The major drawback to making this connection with like-minded activists, Hill says, has been "the Eric Raymond mode of production, that you write software for yourself. That's meant that free software has historically been pretty good at serving the needs of the people who write free software, and less good at catering to the needs of people who don't. But all it takes is a few people to go out of their way and open the door to whole masses of like-minded people who just need a technical solution to their particular problem -- which is fantastic, because, as it turns out, technical solutions are what we are as a software community are pretty good at building."
As an example, Hill points to the FSF's Defective By Design campaign against digital rights management. "It has really successfully made an argument about control over technology to people who have never heard of free software, and who don't need to have heard of free software to understand that their freedom is at stake. I'm interested in helping the foundation move forward in that space, to bring the ideals of free software -- and free software -- into those spaces."
Introducing the second generation
Soon after Moglen resigned, the remaining board members began looking around for a replacement. Almost immediately, Hill's name came up.
Although tempted to apply for the campaign manager position that the FSF was then advertising, Hill decided that he was more interested in serving on the board. After being informed by Peter Brown, the FSF executive director, that he was under consideration, Hill says that he begun "this process in which each week I've had at least one usually long conversation with all the other members of the board, where I talked about what my vision for the organization was. I met with Richard [Stallman] and others, and they apparently came to the consensus that they liked my ideas."
Asked to explain his vision, Hill says that, in many ways, he represents the second generation of free software activists. He suggests that the first generation of activists, such as Richard Stallman, were motivated by their dream of a free operating system. People of Hill's generation share that goal, but view it differently, because they have grown up with free operating systems. As a result, Hill says, "The things that interest me are not flexing the technical muscle, although that's important. It's more defending freedom, helping to make the tough calls about how the FSF protects freedom. We've succeeded to a massive degree -- not entirely, but hugely -- and I think it's important to start thinking about how we're going to move from here."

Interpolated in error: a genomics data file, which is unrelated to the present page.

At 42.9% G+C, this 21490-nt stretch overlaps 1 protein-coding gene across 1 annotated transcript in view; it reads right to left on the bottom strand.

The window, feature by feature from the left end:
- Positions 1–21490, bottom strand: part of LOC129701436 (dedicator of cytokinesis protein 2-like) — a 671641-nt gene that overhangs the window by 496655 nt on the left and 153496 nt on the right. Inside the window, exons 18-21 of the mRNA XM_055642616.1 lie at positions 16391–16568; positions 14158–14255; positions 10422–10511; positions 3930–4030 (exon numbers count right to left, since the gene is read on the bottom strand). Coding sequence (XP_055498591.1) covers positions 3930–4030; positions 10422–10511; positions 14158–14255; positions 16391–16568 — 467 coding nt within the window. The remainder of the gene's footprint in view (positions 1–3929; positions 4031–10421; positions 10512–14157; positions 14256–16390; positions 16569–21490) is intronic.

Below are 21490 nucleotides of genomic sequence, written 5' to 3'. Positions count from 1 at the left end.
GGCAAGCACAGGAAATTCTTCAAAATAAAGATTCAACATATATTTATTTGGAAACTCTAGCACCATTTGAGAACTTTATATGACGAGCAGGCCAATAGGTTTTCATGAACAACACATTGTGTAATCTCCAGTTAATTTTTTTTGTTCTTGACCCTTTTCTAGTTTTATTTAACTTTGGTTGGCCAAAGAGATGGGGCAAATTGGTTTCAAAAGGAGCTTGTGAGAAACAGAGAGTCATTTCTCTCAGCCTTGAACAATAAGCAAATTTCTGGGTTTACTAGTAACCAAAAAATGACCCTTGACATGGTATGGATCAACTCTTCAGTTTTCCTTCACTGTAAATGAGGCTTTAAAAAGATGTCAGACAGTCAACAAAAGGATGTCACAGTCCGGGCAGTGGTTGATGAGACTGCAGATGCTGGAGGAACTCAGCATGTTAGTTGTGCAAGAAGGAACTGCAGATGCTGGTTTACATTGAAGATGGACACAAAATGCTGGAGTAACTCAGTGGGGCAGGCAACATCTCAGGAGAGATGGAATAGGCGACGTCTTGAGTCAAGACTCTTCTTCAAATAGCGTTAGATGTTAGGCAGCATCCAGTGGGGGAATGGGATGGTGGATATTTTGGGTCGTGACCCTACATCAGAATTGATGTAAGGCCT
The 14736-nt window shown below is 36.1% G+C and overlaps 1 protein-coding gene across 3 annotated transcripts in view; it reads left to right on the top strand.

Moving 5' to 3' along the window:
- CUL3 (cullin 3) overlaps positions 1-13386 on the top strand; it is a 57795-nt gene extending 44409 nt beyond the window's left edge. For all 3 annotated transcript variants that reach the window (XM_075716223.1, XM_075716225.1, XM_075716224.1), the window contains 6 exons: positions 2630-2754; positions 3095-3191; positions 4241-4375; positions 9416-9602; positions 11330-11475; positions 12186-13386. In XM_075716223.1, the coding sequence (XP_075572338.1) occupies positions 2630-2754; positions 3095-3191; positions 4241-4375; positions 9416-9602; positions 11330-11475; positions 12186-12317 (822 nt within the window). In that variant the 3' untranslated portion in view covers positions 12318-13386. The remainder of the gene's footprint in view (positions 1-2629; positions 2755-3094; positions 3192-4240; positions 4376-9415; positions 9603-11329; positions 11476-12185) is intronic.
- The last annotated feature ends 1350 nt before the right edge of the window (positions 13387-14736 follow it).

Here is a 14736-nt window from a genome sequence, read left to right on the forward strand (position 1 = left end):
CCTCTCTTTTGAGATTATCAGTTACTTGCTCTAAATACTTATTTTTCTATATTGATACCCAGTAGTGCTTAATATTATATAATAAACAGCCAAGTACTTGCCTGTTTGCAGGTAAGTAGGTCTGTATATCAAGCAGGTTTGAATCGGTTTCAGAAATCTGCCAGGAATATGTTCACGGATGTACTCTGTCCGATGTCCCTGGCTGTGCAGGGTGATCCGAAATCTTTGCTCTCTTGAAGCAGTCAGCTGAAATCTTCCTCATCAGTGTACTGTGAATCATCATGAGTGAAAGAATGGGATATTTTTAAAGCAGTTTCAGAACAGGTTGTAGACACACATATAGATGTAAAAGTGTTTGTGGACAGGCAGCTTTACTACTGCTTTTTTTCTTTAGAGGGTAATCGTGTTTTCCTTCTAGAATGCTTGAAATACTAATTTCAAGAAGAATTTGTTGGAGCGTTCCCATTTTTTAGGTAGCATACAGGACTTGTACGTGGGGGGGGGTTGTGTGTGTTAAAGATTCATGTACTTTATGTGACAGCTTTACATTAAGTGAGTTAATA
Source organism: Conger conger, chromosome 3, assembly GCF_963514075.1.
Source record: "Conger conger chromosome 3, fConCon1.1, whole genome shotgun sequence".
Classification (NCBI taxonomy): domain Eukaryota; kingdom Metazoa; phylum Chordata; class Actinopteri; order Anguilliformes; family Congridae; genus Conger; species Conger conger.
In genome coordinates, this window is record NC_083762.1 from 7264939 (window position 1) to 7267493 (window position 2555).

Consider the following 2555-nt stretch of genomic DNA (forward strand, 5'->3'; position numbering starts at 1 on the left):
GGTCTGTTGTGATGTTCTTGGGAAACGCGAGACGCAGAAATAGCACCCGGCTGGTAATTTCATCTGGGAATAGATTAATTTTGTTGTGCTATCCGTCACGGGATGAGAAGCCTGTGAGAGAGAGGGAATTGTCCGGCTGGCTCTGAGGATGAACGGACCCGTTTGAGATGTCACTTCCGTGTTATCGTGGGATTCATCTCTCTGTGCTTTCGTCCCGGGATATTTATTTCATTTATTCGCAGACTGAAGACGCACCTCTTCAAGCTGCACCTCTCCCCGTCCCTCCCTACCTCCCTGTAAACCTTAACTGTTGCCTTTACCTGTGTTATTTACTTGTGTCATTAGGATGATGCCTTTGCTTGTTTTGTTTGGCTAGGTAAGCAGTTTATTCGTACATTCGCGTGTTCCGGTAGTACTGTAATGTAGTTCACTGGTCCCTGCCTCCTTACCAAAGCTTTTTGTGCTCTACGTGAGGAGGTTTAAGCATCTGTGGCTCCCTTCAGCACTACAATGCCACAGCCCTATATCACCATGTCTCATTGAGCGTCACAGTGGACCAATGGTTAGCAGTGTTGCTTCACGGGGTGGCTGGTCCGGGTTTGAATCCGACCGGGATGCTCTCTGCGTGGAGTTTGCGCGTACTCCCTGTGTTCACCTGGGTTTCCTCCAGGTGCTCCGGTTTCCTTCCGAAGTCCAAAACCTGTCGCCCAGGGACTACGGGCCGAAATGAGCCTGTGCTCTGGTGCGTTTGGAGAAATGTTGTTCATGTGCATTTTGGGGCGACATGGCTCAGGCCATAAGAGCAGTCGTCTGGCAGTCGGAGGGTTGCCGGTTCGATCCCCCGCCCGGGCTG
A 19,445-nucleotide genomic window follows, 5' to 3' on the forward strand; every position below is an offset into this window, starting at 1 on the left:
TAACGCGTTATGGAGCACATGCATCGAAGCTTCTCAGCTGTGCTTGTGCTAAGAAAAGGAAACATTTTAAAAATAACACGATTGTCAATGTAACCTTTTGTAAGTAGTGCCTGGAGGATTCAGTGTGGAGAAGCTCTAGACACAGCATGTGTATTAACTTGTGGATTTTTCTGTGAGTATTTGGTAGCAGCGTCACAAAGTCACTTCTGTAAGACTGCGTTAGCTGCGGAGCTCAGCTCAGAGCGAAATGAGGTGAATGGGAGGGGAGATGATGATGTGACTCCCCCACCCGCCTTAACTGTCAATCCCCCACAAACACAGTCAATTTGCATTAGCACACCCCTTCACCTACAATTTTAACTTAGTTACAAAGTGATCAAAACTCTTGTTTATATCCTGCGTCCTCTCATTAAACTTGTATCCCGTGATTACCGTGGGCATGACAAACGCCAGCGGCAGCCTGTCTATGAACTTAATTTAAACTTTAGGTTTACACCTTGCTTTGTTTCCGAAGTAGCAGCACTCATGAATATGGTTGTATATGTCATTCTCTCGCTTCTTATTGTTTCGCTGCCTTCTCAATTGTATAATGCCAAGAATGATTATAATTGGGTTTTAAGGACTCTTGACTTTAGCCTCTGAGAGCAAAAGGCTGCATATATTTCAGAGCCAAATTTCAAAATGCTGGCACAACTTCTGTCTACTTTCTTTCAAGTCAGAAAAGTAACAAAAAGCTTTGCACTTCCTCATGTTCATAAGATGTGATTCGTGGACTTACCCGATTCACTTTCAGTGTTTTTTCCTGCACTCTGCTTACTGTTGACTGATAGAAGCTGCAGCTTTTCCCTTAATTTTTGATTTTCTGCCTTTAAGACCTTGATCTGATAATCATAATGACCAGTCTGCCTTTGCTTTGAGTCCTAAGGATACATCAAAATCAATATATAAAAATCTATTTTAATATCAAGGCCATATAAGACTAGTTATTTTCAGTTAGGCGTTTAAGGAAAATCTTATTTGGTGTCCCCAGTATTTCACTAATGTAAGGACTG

Hill sees the potential audience for the free software message as having shifted. "It used to be that software freedom was something most important to hackers, because they were the ones who were most impacted." But now, with the majority of people in industrialized worlds using computers or computerized devices throughout their day, the audience has grown vastly larger, and so has what is at stake.
Now, Hill says, the issues are about "defining how people communicate. It's saying whom people can talk to, what they say, and how they say that. When you pick up that cell phone to communicate to people in a certain way, or when you pick up that new iPhone, you're doing it on the terms of Apple, and you cannot change it. This is the core message of the FSF, and it's something that's now affecting everyone in ways that are incredibly fundamental.
"But, as the technological community has grown to be -- well, everyone -- our group has become increasingly unrepresentative. It's also run into problems in terms of getting our message to more people. I suffer from all the same problems, but I'd like to spend time being very aware of that and to find ways for us to communicate our message more generally."
These are ambitious goals, but Hill is certain that as an FSF board member he will be in the best position to try to realize them. Already, he notes that existing directors like Henri Poole are taking the FSF in the direction that he advocates. And, according to Hill, "There is no group or organization in a better position to communicate the issues or show the vision of what a future free world looks like than the foundation -- which is why I'm thrilled to have the opportunity to work with the organization."